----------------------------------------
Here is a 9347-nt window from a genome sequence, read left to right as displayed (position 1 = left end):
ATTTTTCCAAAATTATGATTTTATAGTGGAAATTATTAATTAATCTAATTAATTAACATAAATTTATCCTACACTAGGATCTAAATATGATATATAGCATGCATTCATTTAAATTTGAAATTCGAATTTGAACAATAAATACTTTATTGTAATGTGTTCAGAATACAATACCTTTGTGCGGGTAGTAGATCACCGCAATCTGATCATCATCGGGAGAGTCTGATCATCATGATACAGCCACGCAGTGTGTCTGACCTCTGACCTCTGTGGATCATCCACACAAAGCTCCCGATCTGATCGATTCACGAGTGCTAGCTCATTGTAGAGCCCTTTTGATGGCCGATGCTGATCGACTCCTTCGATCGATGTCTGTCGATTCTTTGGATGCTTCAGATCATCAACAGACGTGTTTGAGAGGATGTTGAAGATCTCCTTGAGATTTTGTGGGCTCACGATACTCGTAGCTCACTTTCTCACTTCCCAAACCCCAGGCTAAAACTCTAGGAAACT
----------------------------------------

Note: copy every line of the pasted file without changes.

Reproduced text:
Here is a 9347-nt window from a genome sequence, read left to right as displayed (position 1 = left end):
ATTTTTCCAAAATTATGATTTTATAGTGGAAATTATTAATTAATCTAATTAATTAACATAAATTTATCCTACACTAGGATCTAAATATGATATATAGCATGCATTCATTTAAATTTGAAATTCGAATTTGAACAATAAATACTTTATTGTAATGTGTTCAGAATACAATACCTTTGTGCGGGTAGTAGATCACCGCAATCTGATCATCATCGGGAGAGTCTGATCATCATGATACAGCCACGCAGTGTGTCTGACCTCTGACCTCTGTGGATCATCCACACAAAGCTCCCGATCTGATCGATTCACGAGTGCTAGCTCATTGTAGAGCCCTTTTGATGGCCGATGCTGATCGACTCCTTCGATCGATGTCTGTCGATTCTTTGGATGCTTCAGATCATCAACAGACGTGTTTGAGAGGATGTTGAAGATCTCCTTGAGATTTTGTGGGCTCACGATACTCGTAGCTCACTTTCTCACTTCCCAAACCCCAGGCTAAAACTCTAGGAAACT